Tag Archives: JCM_math545_HW8_S14

A modified Wright-Fisher Model


Consider the ODE

\[ \dot x_t = x_t(1-x_t)\]

and the SDE

\[dX_t = X_t(1-X_t) dt + \sqrt{X_t(1-X_t)} dW_t\]

  1. Argue that \(x_t\) can not leave the interval \([0,1]\) if \( x_0 \in (0,1)\).
  2. What is the behavior of \(x_t\) as \(t \rightarrow\infty\) if if \( x _0\in (0,1)\) ?
  3. Can the diffusion \(X_t\) exit the interval \(  (0,1) \) ? Prove your claims.
  4. What do you think happens to \(X_t\) as \(t \rightarrow \infty\) ? Argue as best you can to support your claim.

No Explosions from Diffusion

Consider the following ODE and SDE:

\[\dot x_t = x^2_t \qquad x_0 >0\]

\[d X_t = X^2_t dt + \sigma |X_t|^\alpha dW_t\qquad X_0 >0\]

where \(\alpha >0\) and \(\sigma >0\).

  1. Show that \(x_t\) blows up in finite time.
  2. Find the values of  \(\sigma\) and \(\alpha\) so that \(X_t\) does not explode (off to infinity).

[ From Klebaner, ex 6.12]

Cox–Ingersoll–Ross model

The following model has SDE has been suggested as a model for interest rates:

\[ dr_t = a(b-r_t)dt +  \sigma \sqrt{r_t} dW_t\]

for \(r_t \in \mathbf R\), \(r_0 >0\) and constants \(a\),\(b\), and \(\sigma\).

  1. Find a closed form expression for \(\mathbf E( r_t)\).
  2. Find a closed form expression  for \(\mathrm{Var}(r_t)\).
  3. Characterize the values of parameters of \(a\), \(b\), and \(\sigma\) such that \(r=0\) is an absorbing point.
  4. What is the nature of the boundary at \(0\) for other values of the parameter ?


Ballistic Growth

Consider the SDE
dX(t)=b(X(t))dt +\sigma(X(t))dB(t)
with \(b(x)\to b_0 >0\) as \(x\to\infty\) and with \(\sigma\) bounded and positive. Suppose that \(b\) and \(\sigma\) are such that
\[\lim_{t\to\infty}X(t)=\infty\], with probability one for any starting point. Show that
P_x\Big\{\lim_{t\to\infty}\frac{X(t)}{b_0 t}=1\Big\}=1 \ .
X(t)=x+\int_0^{t}b(X(s))ds +\int_0^{t}\sigma(X(s))dB(s)
and the hypotheses, note that the result follows from showing that
\mathbf P_x\Big\{\lim_{t\to\infty}\frac{1}{t}\int_0^{t}\sigma(X(s))dB(s)=0\Big\}=1 \ .

There are a number of ways of thinking about this. In the end they all come down to essentially the same calculations. One way is to show that for some fixed \(\delta \in(0,1)\) the following statement holds with probability one:

There exist a constants \(C(\omega)\) so that
\int_0^{t}\sigma(X(s))dB(s) \leq Ct^\delta
for all \(t >0\).

To show this partition \([0,\infty]\) into blocks and use the Doob-Kolmogorov inequality to estimate the probability that the max of \( \int_0^{t}\sigma(X(s))ds\) on each block excess \(t^\delta\) on that block. Then use the Borel-Cantelli to show that this happens only a finite number of times.

A different way to organize the same calculation is to estimate
\mathbf P_x\Big\{\sup_{t>a}\frac{1}{t}|\int_0^t \sigma(X(s))dB(s)|>\epsilon\Big\}
by breaking the interval \(t>a\) into the union of intervals of the form \(a2^k <t\leq a2^{k+1}\) for \(k=0,1,\dots\) and using Doob-Kolmogorov Martingale inequality. Then let \(a\to\infty\).

Entry and Exit through boundaries

Consider the following one dimensional SDE.
dX_t&= \cos( X_t )^\alpha dW(t)\\
Consider the equation for \(\alpha >0\). On what interval do you expect to find the solution at all times ? Classify the behavior at the boundaries.

For what values of \(\alpha < 0\) does it seem reasonable to define the process ? any ? justify your answer.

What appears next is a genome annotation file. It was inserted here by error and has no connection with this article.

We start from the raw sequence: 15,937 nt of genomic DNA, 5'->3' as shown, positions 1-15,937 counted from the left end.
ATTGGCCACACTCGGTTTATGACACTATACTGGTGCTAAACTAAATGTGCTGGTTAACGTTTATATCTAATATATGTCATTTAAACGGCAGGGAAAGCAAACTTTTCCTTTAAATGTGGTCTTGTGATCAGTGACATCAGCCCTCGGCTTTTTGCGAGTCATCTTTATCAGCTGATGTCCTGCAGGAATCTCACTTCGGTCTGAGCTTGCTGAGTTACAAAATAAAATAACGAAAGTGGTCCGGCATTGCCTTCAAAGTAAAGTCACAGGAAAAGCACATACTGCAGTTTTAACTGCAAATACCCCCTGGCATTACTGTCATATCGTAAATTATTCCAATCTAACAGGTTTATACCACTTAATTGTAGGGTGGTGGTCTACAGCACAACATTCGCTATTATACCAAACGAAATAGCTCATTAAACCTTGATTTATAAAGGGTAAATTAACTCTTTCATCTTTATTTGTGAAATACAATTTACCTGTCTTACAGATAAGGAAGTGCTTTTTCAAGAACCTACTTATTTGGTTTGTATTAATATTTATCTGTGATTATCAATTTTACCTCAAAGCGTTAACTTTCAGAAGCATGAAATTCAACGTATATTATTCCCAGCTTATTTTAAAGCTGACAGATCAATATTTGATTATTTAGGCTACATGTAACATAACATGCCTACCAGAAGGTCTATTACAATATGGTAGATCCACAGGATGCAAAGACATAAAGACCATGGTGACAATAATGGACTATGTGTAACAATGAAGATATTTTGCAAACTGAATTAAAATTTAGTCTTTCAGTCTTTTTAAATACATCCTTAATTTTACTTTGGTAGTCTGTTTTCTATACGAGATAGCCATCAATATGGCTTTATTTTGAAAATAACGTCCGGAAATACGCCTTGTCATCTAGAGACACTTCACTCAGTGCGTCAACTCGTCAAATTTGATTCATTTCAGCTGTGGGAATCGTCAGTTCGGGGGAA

Martingale Exit from an Interval – I

Let \(\tau\) be the first time that a continuous martingale \(M_t\) starting from \(x\) exits the interval \((a,b)\), with \(a<x<b\). In all of the following, we assume that \(\mathbf P(\tau < \infty)=1\). Let \(p=\mathbf P_x\{M(\tau)=a\}\).

Find and analytic expression for \(p\) :

  1. For this part assume that \(M_t\) is the solution to a time homogeneous SDE. That is that \[dM_t=\sigma(M_t)dB_t.\] (with \(\sigma\) bounded and smooth.) What PDE should you solve to find \(p\) ? with what boundary data ? Assume for a moment that \(M_t\) is standard Brownian Motion (\(\sigma=1\)). Solve the PDE you mentioned above in this case.
  2. A probabilistic way of thinking: Return to a general martingale \(M_t\). Let us assume that \(dM_t=\sigma(t,\omega)dB_t\) again with \(\sigma\) smooth and uniformly bounded  from above and away from zero. Assume that \(\tau < \infty\) almost surely and notice that \[\mathbf E_x M(\tau)=a \mathbf P_x\{M_\tau=a\} + b \mathbf P_x\{M_\tau=b.\}\] Of course the process has to exit through one side or the other, so \[\mathbf P_x\{M_\tau=a\} = 1 – \mathbf P_x\{M_\tau=b\}\]. Use all of these facts and the Optimal Stopping Theorem to derive the equation for \(p\).
  3. Return to the case when \[dM_t=\sigma(M_t)dB_t\]. (with \(\sigma\) bounded and smooth.) Write down the equations that \(v(x)= \mathbf E_x\{\tau\}\), \(w(x,t)=\mathbf P_x\{ \tau >t\}\), and \(u(x)=\mathbf E_x\{e^{-\lambda\tau}\}\) with \(\lambda > 0\) satisfy. ( For extra credit: Solve them for \(M_t=B_t\) in this one dimensional setting and see what happens as \(b \rightarrow \infty\).)

Probability Bridge

For fixed \(\alpha\) and \(\beta\) consider the stochastic differential equation
dY(t)=\frac{\beta-Y(t)}{1-t} dt + dB(t) ~,~~ 0\leq t < 1 ~,~~Y(0)=\alpha.
Verify that \(\lim_{t\to 1}Y(t)=\beta\) with probability one. ( This is called the Brownian bridge from \(\alpha\) to \(\beta\).)
Hint: In the problem “Solving a class of SDEs“,  you found that this equation had the solution
Y_t = a(1-t) + bt + (1-t)\int_0^t \frac{dB_s}{1-s} \quad 0 \leq t <1\; .
To answer the question show that
\lim_{t \rightarrow 1^-} (1-t) \int_0^t\frac{dB_s}{1-s} =0 \quad \text{a.s.}